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Sunday, July 8, 2007

Dust Storm Threatens Rovers

A storm covering the entire southern hemisphere could lead to the end of the MER mission. The storm, blotting out almost all sunlight, it is causing the rovers to run on battery power. "This is a scary storm," said Mark Lemmon, a planetary scientist at Texas A&M University and member of the rover team. "If it gets any worse, we'll enter into some uncharted territory. There's been a lot of discussion about what we're going to do if (the rovers) don't have enough power to run during the day." "This thing has been breaking records the past few days. The sun is 100 times fainter than normal," he said. "We're hoping for a big break in the storm soon, but that's just a hope." In two weeks the storm went from 600,000 square km to 18 million square km. Another, "smaller" storm of 7.7 million square km has also formed. This makes the storm larger than the US, Canada, and Greenland.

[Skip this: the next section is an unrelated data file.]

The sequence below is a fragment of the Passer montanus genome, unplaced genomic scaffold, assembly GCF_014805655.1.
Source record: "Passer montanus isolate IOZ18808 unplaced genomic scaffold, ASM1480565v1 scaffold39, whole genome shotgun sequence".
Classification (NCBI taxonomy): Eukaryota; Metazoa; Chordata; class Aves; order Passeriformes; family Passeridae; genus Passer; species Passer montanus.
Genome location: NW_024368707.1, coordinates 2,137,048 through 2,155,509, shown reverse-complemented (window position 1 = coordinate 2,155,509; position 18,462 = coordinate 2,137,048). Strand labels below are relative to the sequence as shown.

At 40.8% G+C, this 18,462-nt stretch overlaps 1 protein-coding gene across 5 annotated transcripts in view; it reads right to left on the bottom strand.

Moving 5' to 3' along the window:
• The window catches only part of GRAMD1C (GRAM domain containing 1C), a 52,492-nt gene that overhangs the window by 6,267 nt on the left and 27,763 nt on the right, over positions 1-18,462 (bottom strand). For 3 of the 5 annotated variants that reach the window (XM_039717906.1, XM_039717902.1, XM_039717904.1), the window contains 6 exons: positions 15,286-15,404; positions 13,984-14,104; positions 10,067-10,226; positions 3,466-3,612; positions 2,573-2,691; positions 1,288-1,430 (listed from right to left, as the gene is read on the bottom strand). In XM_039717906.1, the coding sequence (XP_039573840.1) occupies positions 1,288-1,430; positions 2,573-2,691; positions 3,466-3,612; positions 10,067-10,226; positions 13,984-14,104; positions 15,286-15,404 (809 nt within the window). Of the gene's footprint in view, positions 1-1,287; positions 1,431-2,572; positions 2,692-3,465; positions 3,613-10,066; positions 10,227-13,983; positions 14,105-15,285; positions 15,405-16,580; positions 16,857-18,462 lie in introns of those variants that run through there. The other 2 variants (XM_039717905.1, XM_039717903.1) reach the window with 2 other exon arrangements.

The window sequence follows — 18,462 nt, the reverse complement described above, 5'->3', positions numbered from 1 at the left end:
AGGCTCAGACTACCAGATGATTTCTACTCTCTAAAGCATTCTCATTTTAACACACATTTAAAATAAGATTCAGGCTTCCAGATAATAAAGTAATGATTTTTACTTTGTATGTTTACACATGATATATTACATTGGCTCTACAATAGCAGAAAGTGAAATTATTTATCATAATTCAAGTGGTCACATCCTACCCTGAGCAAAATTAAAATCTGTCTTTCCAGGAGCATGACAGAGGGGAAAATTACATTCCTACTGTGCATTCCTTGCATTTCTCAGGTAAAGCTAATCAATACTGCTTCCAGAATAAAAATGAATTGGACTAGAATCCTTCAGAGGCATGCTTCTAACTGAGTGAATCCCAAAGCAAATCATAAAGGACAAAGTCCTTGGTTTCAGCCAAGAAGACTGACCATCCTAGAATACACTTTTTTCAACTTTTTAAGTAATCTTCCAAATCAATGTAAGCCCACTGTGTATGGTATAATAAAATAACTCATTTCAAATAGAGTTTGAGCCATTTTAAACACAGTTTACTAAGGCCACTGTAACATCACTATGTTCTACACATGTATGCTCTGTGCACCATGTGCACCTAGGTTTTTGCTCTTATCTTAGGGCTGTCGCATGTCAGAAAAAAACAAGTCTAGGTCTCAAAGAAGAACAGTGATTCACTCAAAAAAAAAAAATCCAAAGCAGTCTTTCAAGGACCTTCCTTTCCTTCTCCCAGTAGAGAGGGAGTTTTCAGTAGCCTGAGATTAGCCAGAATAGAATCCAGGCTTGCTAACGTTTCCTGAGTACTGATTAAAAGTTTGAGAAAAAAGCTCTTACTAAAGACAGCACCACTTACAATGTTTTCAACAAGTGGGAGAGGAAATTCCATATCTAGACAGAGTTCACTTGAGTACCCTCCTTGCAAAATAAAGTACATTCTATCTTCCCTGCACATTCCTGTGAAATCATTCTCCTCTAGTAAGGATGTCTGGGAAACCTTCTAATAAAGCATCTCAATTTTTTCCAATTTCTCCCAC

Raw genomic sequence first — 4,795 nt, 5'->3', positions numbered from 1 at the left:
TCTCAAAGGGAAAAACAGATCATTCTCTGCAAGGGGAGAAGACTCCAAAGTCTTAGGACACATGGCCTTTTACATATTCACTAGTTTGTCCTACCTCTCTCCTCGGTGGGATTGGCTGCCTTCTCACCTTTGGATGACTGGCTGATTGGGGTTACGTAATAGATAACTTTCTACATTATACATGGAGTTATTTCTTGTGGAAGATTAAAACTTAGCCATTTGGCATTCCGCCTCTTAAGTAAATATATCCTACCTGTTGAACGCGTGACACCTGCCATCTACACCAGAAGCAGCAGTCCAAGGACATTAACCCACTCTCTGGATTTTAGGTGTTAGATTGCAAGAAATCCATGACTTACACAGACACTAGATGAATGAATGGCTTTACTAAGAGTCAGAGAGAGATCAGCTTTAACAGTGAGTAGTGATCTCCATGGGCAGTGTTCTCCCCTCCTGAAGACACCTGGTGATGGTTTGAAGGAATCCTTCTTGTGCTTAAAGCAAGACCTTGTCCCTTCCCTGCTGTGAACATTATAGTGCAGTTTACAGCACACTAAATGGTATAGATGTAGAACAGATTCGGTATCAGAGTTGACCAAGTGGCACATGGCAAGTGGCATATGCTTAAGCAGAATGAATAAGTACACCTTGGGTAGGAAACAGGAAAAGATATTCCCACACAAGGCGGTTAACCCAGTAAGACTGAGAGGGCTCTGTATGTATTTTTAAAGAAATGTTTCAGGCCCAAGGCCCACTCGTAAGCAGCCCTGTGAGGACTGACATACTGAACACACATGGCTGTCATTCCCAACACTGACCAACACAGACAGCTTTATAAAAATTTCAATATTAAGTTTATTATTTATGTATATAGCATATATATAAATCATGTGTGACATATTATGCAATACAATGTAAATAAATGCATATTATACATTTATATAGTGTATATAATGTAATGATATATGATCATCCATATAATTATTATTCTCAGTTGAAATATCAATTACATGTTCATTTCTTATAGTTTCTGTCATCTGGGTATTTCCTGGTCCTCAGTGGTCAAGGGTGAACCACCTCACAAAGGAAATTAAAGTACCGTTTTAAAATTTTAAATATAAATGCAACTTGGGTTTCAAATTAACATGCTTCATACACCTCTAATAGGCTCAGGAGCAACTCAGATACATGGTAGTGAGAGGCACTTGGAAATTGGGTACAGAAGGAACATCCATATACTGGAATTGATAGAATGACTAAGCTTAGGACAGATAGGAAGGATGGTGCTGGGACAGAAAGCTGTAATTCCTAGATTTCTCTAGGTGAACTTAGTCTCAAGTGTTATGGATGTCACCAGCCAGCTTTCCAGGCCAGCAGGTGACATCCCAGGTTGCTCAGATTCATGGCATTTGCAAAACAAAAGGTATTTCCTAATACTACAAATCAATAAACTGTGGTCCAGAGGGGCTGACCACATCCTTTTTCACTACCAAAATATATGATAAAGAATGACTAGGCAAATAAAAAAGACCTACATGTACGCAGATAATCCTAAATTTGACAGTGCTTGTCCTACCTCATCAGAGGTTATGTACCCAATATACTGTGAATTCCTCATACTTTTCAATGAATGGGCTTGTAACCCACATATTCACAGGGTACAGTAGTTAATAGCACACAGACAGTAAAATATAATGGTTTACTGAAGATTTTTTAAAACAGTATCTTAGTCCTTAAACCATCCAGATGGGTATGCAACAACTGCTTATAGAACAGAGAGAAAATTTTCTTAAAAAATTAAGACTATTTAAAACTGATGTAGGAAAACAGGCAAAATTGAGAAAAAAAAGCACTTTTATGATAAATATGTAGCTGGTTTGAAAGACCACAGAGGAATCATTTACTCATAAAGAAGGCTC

"The worst-case scenario is that enough dust in the sky decreases solar energy to the point that we have to shut down too many things to save power," Lemmon said. "The rovers keep their battery alive by keeping their electronics alive." "It's like leaving your laptop out in an Antarctic winter," John Callas, of JPL, said. "Soldered joints in the electronics can contract due to thermal contraction. If a rover gets too cold, something essential will fail."

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- posted by Jim @ 13:10 EST